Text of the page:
Patient’s dread that statement and it simply is NOT true.
I had a family from out of state whose father had experienced a prolonged and torturous death from cancer. He ended up going to the hospital looking for a miracle to keep him alive longer. During his stay his condition diminished rapidly, and he ended up dying away from his family and friends back home. He made the trip to the hospital because he had been hoping the medical community could give him more time. The whole family was in great pain as he became “stuck” in the hospital system during his last days of life. The doctors had told him “There’s nothing more we can do” and so he stayed.
There’s always something more we can do. Just because traditional treatment interventions have come to an end doesn’t mean it’s over for someone with a terminal illness.
The patient should not have made the trip in search of last-ditch help from traditional medicine, but there was a better way that message could have been communicated to him. The end of traditional medicine is not the end when you’re sick and dying. There’s more. Much more.
Part of the problem is that the health care industry has elevated nurses and doctors to a god-like level. We lose all hope when they appear to have given up on us. We’ve come to believe that medical interventions done by medical personnel are our only hope. And while I don’t disagree with going to a different doctor for a second opinion, I do wonder about our state of mind when we have reached the end of all treatments and we’re still looking for that one medical center that’s going to save us or a risky clinical trial that might help.
And terminally ill patients are not the only ones who lose their way. For instance, most of us who, like me, who have had cancer, can recall how easy it is to become obsessed and entrenched in all the medical interventions, with their shining promise of health and longer life on the other side. We often can’t see any other way to be when we’re sick. We live for every scan, every check-up, and every result. Our entire world hinges on those results. All cancer patients know the special dread of waiting to hear the results of a scan. There are only three possible outcomes.
The first: The scan is over, and your doctor says it’s all clear… for now.
The second: Oh no, you have cancer again. Back to the medical world running your whole show. Blood draws, machines, ports, toxic treatments that are supposed to “heal you,” counts, markers, surgeries, etc. All that is the center of your life now, because apparently that’s where all the help and hope is.
The third: You’ve done all you know to do, submitted to every recommendation and every type of treatment, but the cancer still comes back. You are faced with a doctor who gives you a speech that ends with “There’s nothing more we can do.” And you feel, at that moment, completely abandoned by the world.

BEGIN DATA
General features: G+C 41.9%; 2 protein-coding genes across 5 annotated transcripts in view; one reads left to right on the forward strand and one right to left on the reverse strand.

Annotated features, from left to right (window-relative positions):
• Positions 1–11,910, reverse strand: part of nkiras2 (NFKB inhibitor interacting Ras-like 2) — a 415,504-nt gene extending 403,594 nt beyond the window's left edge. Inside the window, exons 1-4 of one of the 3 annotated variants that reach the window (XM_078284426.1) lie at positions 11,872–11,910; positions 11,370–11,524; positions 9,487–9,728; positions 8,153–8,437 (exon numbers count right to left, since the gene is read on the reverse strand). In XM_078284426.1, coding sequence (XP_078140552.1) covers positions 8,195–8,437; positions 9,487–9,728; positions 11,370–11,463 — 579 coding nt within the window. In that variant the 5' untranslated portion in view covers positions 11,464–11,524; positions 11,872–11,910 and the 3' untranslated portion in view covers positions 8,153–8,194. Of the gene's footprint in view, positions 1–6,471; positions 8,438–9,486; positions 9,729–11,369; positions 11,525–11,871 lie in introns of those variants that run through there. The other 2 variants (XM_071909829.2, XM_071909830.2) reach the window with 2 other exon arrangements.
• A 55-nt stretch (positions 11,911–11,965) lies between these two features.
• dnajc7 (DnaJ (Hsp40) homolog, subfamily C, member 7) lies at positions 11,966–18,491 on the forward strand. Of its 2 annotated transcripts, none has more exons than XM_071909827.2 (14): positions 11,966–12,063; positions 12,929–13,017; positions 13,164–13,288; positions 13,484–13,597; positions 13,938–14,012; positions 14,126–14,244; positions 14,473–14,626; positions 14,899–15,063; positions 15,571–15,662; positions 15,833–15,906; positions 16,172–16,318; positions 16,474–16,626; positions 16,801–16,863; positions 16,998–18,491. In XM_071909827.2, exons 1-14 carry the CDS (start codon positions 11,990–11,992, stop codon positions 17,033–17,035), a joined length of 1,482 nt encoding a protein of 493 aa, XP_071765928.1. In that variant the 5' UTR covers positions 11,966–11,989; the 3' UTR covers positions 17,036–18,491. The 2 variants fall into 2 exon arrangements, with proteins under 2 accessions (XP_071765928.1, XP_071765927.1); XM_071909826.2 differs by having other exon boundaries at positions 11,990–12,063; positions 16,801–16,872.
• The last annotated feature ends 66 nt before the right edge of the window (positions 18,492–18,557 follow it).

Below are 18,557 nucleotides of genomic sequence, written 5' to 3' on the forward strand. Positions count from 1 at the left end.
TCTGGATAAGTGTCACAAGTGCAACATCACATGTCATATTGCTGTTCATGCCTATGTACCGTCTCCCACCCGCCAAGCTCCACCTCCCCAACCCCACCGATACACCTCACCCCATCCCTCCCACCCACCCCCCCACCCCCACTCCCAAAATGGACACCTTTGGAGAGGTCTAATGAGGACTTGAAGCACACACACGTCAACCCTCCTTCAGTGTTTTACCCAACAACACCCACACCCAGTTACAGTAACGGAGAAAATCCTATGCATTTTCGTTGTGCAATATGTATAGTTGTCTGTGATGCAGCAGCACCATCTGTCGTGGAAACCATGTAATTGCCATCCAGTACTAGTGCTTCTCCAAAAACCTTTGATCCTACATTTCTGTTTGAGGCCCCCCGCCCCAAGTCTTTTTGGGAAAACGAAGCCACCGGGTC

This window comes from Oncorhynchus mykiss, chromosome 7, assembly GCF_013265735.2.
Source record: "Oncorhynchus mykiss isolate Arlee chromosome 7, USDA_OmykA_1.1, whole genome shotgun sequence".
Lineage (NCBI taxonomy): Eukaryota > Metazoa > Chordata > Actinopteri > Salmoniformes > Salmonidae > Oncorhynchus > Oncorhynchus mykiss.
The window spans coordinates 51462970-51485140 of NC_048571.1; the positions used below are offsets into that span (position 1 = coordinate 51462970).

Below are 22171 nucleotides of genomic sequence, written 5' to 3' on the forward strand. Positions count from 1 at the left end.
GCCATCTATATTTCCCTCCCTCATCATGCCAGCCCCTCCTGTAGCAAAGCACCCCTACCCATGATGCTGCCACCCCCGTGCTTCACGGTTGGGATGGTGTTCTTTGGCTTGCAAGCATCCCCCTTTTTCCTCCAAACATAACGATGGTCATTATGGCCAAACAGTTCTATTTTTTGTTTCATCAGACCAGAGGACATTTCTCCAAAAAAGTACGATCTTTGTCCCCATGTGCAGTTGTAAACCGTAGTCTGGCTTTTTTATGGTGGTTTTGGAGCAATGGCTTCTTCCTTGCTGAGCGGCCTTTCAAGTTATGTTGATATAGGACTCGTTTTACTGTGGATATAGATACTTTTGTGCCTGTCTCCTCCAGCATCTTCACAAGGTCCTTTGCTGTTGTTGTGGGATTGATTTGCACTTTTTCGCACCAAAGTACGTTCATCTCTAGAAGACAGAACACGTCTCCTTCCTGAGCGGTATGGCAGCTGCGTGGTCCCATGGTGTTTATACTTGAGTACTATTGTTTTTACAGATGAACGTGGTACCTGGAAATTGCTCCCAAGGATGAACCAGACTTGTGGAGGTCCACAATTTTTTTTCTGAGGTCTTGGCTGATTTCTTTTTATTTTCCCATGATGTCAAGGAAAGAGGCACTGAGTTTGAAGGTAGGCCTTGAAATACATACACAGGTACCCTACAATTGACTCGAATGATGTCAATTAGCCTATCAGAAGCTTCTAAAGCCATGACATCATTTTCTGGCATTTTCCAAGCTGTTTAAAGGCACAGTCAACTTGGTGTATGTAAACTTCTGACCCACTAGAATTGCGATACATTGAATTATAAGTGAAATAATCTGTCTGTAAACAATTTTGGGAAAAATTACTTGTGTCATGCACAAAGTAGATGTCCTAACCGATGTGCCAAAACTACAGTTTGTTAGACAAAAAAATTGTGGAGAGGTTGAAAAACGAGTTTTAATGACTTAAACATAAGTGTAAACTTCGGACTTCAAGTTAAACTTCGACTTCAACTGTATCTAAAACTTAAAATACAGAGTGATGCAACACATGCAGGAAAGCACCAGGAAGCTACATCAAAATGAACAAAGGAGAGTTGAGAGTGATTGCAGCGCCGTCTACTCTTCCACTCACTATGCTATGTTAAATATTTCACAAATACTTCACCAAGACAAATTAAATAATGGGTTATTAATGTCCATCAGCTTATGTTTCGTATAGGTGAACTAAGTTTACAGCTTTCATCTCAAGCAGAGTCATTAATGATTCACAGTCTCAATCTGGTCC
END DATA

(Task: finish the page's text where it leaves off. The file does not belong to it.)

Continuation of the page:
It’s that third scenario that cancer patients dread the most, and that many will face. Because we have handed over to the medical profession responsibility not just for our bodies but also, somehow, for our hearts and minds and spirit, we believe that those words mean the end of hope and peace and life — the end of everything.
Instead of telling a terminally ill person “There’s nothing more we can do,” what if doctors said something more like this:
My Dear Patient, we’ve come to a point in this journey where to continue with traditional interventions will more than likely not stop the progression of your disease and in fact could do more harm and potentially shorten your life. Having said this, please know that there is much that we can do now to manage whatever symptoms you might experience. I know this news may not be what you had hoped to hear, nor one which you would view as having opportunities. But let me share what I believe might be beneficial to you at this time.
As your physician, I will continue to support you, provide resources to you, and discuss your wishes, your goals, and your preferences for your care. My goal for you will be to help you make a plan that promotes the highest quality of living for however long that might be. I have seen that this time in a person’s life can be one of profound growth and deeper meaning than ever before. The opportunities I would ask you to consider might include the following: looking closely at your relationships, considering the legacy you will leave for your family, accomplishing goals which you might have put on hold until a later date and time, making decisions about your financial affairs, and making informed choices about how you want to spend your energy and time on any given day.
There is always something more that can be done! Lots more!